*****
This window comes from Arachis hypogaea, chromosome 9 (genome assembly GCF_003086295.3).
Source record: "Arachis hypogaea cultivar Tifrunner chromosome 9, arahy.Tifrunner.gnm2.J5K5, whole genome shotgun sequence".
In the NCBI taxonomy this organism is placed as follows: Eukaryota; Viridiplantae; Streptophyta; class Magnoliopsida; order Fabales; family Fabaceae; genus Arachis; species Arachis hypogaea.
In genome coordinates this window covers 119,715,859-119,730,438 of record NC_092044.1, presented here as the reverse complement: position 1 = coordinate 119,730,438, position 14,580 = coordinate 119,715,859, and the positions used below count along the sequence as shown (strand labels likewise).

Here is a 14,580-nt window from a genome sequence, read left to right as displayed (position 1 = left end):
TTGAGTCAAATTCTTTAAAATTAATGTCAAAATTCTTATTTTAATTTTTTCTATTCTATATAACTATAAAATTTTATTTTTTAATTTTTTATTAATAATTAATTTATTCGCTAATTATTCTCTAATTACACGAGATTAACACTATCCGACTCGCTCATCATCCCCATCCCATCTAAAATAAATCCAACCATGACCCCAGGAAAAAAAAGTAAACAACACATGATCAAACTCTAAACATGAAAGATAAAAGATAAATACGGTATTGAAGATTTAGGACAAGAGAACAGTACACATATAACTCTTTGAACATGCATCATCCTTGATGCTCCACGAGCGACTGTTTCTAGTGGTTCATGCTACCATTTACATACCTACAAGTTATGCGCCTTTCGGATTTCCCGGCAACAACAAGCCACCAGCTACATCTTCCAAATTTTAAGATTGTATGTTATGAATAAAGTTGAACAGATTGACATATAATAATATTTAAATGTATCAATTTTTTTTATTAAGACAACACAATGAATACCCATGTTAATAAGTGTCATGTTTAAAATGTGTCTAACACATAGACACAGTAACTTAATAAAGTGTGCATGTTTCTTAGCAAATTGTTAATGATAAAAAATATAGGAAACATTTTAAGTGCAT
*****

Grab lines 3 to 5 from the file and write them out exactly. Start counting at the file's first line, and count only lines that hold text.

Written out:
In the NCBI taxonomy this organism is placed as follows: Eukaryota; Viridiplantae; Streptophyta; class Magnoliopsida; order Fabales; family Fabaceae; genus Arachis; species Arachis hypogaea.
In genome coordinates this window covers 119,715,859-119,730,438 of record NC_092044.1, presented here as the reverse complement: position 1 = coordinate 119,730,438, position 14,580 = coordinate 119,715,859, and the positions used below count along the sequence as shown (strand labels likewise).

Here is a 14,580-nt window from a genome sequence, read left to right as displayed (position 1 = left end):